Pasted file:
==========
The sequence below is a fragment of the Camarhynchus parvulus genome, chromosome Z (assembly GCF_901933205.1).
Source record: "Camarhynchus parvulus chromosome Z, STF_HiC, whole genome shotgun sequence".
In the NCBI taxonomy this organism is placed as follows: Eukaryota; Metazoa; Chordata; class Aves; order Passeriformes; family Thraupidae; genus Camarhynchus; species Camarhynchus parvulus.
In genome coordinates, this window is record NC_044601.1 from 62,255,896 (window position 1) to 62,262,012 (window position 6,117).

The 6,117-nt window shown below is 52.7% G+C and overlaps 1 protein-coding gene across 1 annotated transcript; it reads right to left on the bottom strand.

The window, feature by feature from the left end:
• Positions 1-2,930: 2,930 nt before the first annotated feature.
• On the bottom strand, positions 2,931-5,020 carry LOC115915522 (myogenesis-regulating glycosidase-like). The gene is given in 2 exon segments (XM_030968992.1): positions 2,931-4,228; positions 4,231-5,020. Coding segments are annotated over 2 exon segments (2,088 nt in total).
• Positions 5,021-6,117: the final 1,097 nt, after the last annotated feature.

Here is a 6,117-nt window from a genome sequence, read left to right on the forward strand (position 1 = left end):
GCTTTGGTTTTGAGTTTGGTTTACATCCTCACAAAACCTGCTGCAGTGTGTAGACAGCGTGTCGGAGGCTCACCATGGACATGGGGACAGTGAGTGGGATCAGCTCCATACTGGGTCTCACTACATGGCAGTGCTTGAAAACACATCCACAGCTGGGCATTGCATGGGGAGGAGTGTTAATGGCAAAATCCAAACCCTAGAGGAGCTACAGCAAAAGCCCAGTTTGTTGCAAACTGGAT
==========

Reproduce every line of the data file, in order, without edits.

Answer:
The sequence below is a fragment of the Camarhynchus parvulus genome, chromosome Z (assembly GCF_901933205.1).
Source record: "Camarhynchus parvulus chromosome Z, STF_HiC, whole genome shotgun sequence".
In the NCBI taxonomy this organism is placed as follows: Eukaryota; Metazoa; Chordata; class Aves; order Passeriformes; family Thraupidae; genus Camarhynchus; species Camarhynchus parvulus.
In genome coordinates, this window is record NC_044601.1 from 62,255,896 (window position 1) to 62,262,012 (window position 6,117).

The 6,117-nt window shown below is 52.7% G+C and overlaps 1 protein-coding gene across 1 annotated transcript; it reads right to left on the bottom strand.

The window, feature by feature from the left end:
• Positions 1-2,930: 2,930 nt before the first annotated feature.
• On the bottom strand, positions 2,931-5,020 carry LOC115915522 (myogenesis-regulating glycosidase-like). The gene is given in 2 exon segments (XM_030968992.1): positions 2,931-4,228; positions 4,231-5,020. Coding segments are annotated over 2 exon segments (2,088 nt in total).
• Positions 5,021-6,117: the final 1,097 nt, after the last annotated feature.

Here is a 6,117-nt window from a genome sequence, read left to right on the forward strand (position 1 = left end):
GCTTTGGTTTTGAGTTTGGTTTACATCCTCACAAAACCTGCTGCAGTGTGTAGACAGCGTGTCGGAGGCTCACCATGGACATGGGGACAGTGAGTGGGATCAGCTCCATACTGGGTCTCACTACATGGCAGTGCTTGAAAACACATCCACAGCTGGGCATTGCATGGGGAGGAGTGTTAATGGCAAAATCCAAACCCTAGAGGAGCTACAGCAAAAGCCCAGTTTGTTGCAAACTGGAT